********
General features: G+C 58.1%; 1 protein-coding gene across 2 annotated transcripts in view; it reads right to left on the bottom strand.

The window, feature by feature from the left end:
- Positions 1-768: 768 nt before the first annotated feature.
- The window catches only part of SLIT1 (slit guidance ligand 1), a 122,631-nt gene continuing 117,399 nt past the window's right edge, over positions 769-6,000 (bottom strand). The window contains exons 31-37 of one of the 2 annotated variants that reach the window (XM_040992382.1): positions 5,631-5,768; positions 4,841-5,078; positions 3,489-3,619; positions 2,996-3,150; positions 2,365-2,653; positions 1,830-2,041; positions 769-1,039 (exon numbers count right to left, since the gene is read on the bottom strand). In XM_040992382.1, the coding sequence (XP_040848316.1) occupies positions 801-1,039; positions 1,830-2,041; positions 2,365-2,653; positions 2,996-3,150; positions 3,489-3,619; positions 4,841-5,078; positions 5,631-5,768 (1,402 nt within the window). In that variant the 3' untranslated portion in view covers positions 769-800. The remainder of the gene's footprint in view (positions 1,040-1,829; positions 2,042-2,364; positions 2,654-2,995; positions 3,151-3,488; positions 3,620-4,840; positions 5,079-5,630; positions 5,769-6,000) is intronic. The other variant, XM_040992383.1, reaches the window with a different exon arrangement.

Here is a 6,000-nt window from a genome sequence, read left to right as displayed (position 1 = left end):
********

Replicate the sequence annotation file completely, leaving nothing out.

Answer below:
General features: G+C 58.1%; 1 protein-coding gene across 2 annotated transcripts in view; it reads right to left on the bottom strand.

The window, feature by feature from the left end:
- Positions 1-768: 768 nt before the first annotated feature.
- The window catches only part of SLIT1 (slit guidance ligand 1), a 122,631-nt gene continuing 117,399 nt past the window's right edge, over positions 769-6,000 (bottom strand). The window contains exons 31-37 of one of the 2 annotated variants that reach the window (XM_040992382.1): positions 5,631-5,768; positions 4,841-5,078; positions 3,489-3,619; positions 2,996-3,150; positions 2,365-2,653; positions 1,830-2,041; positions 769-1,039 (exon numbers count right to left, since the gene is read on the bottom strand). In XM_040992382.1, the coding sequence (XP_040848316.1) occupies positions 801-1,039; positions 1,830-2,041; positions 2,365-2,653; positions 2,996-3,150; positions 3,489-3,619; positions 4,841-5,078; positions 5,631-5,768 (1,402 nt within the window). In that variant the 3' untranslated portion in view covers positions 769-800. The remainder of the gene's footprint in view (positions 1,040-1,829; positions 2,042-2,364; positions 2,654-2,995; positions 3,151-3,488; positions 3,620-4,840; positions 5,079-5,630; positions 5,769-6,000) is intronic. The other variant, XM_040992383.1, reaches the window with a different exon arrangement.

Here is a 6,000-nt window from a genome sequence, read left to right as displayed (position 1 = left end):